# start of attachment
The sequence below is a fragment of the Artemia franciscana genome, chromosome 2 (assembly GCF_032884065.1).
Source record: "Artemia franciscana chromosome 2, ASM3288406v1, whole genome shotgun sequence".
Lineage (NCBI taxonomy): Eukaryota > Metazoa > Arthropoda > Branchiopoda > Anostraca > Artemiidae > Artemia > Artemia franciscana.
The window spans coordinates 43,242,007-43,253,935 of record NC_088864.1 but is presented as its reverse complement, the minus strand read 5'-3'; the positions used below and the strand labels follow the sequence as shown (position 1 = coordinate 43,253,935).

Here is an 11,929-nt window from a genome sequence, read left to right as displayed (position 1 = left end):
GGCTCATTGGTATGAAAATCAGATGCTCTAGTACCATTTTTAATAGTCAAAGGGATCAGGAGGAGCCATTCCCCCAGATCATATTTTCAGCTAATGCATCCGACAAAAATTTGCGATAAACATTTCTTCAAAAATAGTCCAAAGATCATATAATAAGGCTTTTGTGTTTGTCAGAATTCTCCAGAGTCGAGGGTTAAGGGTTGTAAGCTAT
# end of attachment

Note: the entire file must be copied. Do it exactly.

The sequence below is a fragment of the Artemia franciscana genome, chromosome 2 (assembly GCF_032884065.1).
Source record: "Artemia franciscana chromosome 2, ASM3288406v1, whole genome shotgun sequence".
Lineage (NCBI taxonomy): Eukaryota > Metazoa > Arthropoda > Branchiopoda > Anostraca > Artemiidae > Artemia > Artemia franciscana.
The window spans coordinates 43,242,007-43,253,935 of record NC_088864.1 but is presented as its reverse complement, the minus strand read 5'-3'; the positions used below and the strand labels follow the sequence as shown (position 1 = coordinate 43,253,935).

Here is an 11,929-nt window from a genome sequence, read left to right as displayed (position 1 = left end):
GGCTCATTGGTATGAAAATCAGATGCTCTAGTACCATTTTTAATAGTCAAAGGGATCAGGAGGAGCCATTCCCCCAGATCATATTTTCAGCTAATGCATCCGACAAAAATTTGCGATAAACATTTCTTCAAAAATAGTCCAAAGATCATATAATAAGGCTTTTGTGTTTGTCAGAATTCTCCAGAGTCGAGGGTTAAGGGTTGTAAGCTAT